Day 10:Mumbuk to Yangri Kharka.
A further descent from Mumbuk through the Rhododendron forest eventually leads to the Barun Nadi River and the upper reaches of the valley. It is a pleasant walk, slowly gaining altitude, until we arrive at Yangri Kharka. Yangri Kharka is a very small village situated in a meadow at the base of the valley. It is a relaxing place to stop for the night at 3,610m.
Day 11:Yangri Kharka to Shershong.
The trail now climbs up the valley, emerging into yak pastures and impressive boulder fields. We stay in a pleasant campsite at Shershong near a small stone hut at 4,650m. The local people graze a lot of their Yak and goats in this area.
Day 12:Shershong to Makalu South East Base Camp.
We trek onwards and gain height as the valley opens up a little before we veer off to the right. At this point the mighty pyramid of Makalu 8,463m comes into full view. After a great photo opportunity with Makalu on the left and Chamlang on the right, we continue on until reaching the Makalu South East Ridge base camp at 4,800m. From here we can see the route of the South East Ridge, still unclimbed in its entirety, despite several attempts by the British Forces.
Day 13 /15: Acclimatization at Base Camp.
Rather than use the North Ridge Base Camp, we will stay at the much nicer South East Ridge Base Camp. During the first few days at base camp, we will take our time to acclimatize further, whilst our team of porters and Sherpas carry loads to Advance Base Camp (ABC) at 5,700m. ABC is where we will take up residence a few days from now for the rest of the expedition. Moving to ABC is a big jump in altitude, so after arrival in base camp we will spend the next few days organizing our equipment and taking short walks in order to acclimatize to this new altitude.
Day 16 /49: Makalu Climbing Period.
When everyone is ready and ABC is established, we will strike base camp and head up the Barun Glacier, passing the impressive West Face of Makalu, until we reach the point where the West Pillar Route of Makalu descends onto the glacier. Here we turn northwards and continue on Glacier moraine up to Advance Base Camp, which is located on a rocky promontory at 5,700m. Sheltered from the wind and from any rock fall, this camp will become home for the next few weeks. It can be very cold though, so if you intend to bring 2 sleeping bags (one for the mountain and one to leave in ABC), make sure that both are rated 5 seasons. It takes about 7 hours to make the journey from base camp to ABC.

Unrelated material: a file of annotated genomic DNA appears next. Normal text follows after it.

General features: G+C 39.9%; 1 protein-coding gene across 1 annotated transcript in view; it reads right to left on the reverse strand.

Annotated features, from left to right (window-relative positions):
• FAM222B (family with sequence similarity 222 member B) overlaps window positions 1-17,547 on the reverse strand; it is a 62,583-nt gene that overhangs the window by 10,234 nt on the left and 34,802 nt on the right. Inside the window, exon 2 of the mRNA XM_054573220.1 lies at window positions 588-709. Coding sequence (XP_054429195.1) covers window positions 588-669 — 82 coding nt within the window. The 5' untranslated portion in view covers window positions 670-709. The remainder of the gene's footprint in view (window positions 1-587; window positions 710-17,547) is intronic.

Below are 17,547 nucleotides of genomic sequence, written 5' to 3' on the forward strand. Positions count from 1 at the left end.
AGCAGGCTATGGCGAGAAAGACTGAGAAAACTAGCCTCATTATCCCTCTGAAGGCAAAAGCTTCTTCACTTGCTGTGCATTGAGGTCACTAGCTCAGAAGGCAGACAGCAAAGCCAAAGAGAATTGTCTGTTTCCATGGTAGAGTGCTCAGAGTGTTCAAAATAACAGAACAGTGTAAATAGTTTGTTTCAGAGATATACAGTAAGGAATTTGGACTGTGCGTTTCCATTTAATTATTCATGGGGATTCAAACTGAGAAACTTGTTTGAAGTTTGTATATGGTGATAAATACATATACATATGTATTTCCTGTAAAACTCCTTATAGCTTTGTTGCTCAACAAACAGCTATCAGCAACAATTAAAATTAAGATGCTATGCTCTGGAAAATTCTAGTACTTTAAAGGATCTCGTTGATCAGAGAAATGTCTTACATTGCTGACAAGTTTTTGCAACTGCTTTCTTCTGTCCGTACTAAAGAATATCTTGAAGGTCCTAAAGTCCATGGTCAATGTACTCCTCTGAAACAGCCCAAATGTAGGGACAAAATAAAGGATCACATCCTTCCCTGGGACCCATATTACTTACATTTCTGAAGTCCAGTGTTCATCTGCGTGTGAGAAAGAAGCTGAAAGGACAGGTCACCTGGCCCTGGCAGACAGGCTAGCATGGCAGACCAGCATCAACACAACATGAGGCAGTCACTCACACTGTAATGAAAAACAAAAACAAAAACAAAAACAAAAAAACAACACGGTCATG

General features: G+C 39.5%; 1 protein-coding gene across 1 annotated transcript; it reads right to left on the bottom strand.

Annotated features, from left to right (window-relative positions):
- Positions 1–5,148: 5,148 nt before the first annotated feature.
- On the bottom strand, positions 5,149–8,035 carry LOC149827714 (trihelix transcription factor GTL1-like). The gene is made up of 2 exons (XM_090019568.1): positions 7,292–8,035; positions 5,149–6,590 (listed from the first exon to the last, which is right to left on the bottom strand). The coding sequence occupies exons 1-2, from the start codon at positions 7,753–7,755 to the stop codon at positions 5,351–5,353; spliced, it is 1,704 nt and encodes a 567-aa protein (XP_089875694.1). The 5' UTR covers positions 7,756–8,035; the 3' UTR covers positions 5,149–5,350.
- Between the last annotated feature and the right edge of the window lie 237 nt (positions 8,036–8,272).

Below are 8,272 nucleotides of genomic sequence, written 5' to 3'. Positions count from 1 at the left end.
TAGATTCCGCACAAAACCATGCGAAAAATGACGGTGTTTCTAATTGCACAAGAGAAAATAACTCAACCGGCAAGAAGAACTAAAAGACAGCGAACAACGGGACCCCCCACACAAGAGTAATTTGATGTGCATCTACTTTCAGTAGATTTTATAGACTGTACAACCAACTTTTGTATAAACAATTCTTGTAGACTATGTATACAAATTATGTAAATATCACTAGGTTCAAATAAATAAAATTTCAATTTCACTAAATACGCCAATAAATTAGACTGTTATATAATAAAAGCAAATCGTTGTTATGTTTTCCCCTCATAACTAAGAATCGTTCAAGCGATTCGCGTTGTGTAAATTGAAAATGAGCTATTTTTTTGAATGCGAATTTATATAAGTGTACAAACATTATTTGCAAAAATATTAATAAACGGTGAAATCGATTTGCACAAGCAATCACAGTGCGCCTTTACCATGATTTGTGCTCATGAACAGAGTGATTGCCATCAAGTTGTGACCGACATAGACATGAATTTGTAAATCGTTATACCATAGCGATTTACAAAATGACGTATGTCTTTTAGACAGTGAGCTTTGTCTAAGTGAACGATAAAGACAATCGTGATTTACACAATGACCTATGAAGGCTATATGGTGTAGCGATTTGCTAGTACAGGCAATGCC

After our important Puja we can then take our first foray onto the mountain and walk up to the Chago Glacier that gives us access to Camp 1. About 45 minutes from camp, we will establish a crampon point where we can leave our mountaineering boots and climbing equipment, which are essential for travel to Camp 1 and above. Our Sherpas will be busy fixing ropes on the glacier to ensure our secure passage and carrying loads to make sure our first camp is established.
Once the leader is comfortable that the team members are acclimatized, we will make our first visit to Camp 1 (6,347m). From the crampon point, the route takes us across some crevassed terrain on an easy-angled glacier to a steep wall which we ascend for 150m on a fixed line. From the top of the wall it is a short walk to camp along the flat plateau, situated on the Chago Glacier. On the first visit, the journey to Camp 1 will take around 5 hours, but as we become further acclimatised, this time will be reduced. Later on in the expedition, some team members may decide to move straight through to Camp 2 at 6,670m, rather than stop at Camp 1 for the night. We will want to make this journey early in the day, as it can get very hot on the glacier in the afternoon.
The route from Camp 1 to Camp 2 involves some easy-angled climbing through beautifully sculptured glacier terrain. Winding around the huge crevasses care is required to follow the correct route. Fixed ropes will be put in situ across crevasses and snow bridges. Tucked under a serac band, Camp 2 has fantastic views of Everest, Lhotse and Barunste. Once acclimatized, the trip to Camp 2 should take around 2 hours from Camp 1 or 6 hours from ABC.